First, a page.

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Collecting a better water-quality sample: Reducing vertical stratification bias in open and closed channels

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Abstract

Collection of water-quality samples that accurately characterize average particle concentrations and distributions in channels can be complicated by large sources of variability. The U.S. Geological Survey (USGS) developed a fully automated Depth-Integrated Sample Arm (DISA) as a way to reduce bias and improve accuracy in water-quality concentration data. The DISA was designed to integrate with existing autosampler configurations commonly used for the collection of water-quality samples in vertical profile thereby providing a better representation of average suspended sediment and sediment-associated pollutant concentrations and distributions than traditional fixed-point samplers. In controlled laboratory experiments, known concentrations of suspended sediment ranging from 596 to 1,189 mg/L were injected into a 3 foot diameter closed channel (circular pipe) with regulated flows ranging from 1.4 to 27.8 ft3 /s. Median suspended sediment concentrations in water-quality samples collected using the DISA were within 7 percent of the known, injected value compared to 96 percent for traditional fixed-point samplers. Field evaluation of this technology in open channel fluvial systems showed median differences between paired DISA and fixed-point samples to be within 3 percent. The range of particle size measured in the open channel was generally that of clay and silt. Differences between the concentration and distribution measured between the two sampler configurations could potentially be much larger in open channels that transport larger particles, such as sand.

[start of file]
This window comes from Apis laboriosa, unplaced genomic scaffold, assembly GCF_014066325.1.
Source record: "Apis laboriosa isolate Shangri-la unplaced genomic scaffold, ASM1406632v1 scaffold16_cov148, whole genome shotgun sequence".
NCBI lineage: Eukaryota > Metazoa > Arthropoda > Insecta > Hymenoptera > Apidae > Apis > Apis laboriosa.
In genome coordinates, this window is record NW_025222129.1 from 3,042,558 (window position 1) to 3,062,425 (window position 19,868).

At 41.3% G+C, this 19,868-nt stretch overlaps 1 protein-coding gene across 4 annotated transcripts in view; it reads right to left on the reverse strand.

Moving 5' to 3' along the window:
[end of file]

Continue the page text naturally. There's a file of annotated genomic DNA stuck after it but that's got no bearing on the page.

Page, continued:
Additional publication details

Publication type:
Conference Paper
Publication Subtype:
Conference Paper
Title:
Collecting a better water-quality sample: Reducing vertical stratification bias in open and closed channels
Year Published:
2017
Language:
English
Publisher:
Department of Interior
Publisher location:
Reston, VA
Contributing office(s):
Wisconsin Water Science Center
Description:
11 p.
Larger Work Type:
Book
Larger Work Subtype:
Conference publication
Larger Work Title:
Proceedings of the 5th Federal Interagency Hydrologic Modeling Conference and the 10th Federal Interagency Sedimentation Conference
Conference Title:
Joint Federal Interagency Conference 2015
Conference Location:
Reno, NV
Conference Date:
April 19-23, 2015